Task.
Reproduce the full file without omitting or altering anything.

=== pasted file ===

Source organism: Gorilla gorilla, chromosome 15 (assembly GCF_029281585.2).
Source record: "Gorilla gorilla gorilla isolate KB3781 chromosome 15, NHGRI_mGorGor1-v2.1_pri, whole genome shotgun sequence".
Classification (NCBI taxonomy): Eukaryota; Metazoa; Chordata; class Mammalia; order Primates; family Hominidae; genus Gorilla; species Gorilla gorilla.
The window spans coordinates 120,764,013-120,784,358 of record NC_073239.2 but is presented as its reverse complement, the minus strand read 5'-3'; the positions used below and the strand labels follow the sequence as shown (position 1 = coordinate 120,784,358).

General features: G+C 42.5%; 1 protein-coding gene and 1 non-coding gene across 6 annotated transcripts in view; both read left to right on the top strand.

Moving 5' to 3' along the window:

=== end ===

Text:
Source organism: Gorilla gorilla, chromosome 15 (assembly GCF_029281585.2).
Source record: "Gorilla gorilla gorilla isolate KB3781 chromosome 15, NHGRI_mGorGor1-v2.1_pri, whole genome shotgun sequence".
Classification (NCBI taxonomy): Eukaryota; Metazoa; Chordata; class Mammalia; order Primates; family Hominidae; genus Gorilla; species Gorilla gorilla.
The window spans coordinates 120,764,013-120,784,358 of record NC_073239.2 but is presented as its reverse complement, the minus strand read 5'-3'; the positions used below and the strand labels follow the sequence as shown (position 1 = coordinate 120,784,358).

General features: G+C 42.5%; 1 protein-coding gene and 1 non-coding gene across 6 annotated transcripts in view; both read left to right on the top strand.

Moving 5' to 3' along the window: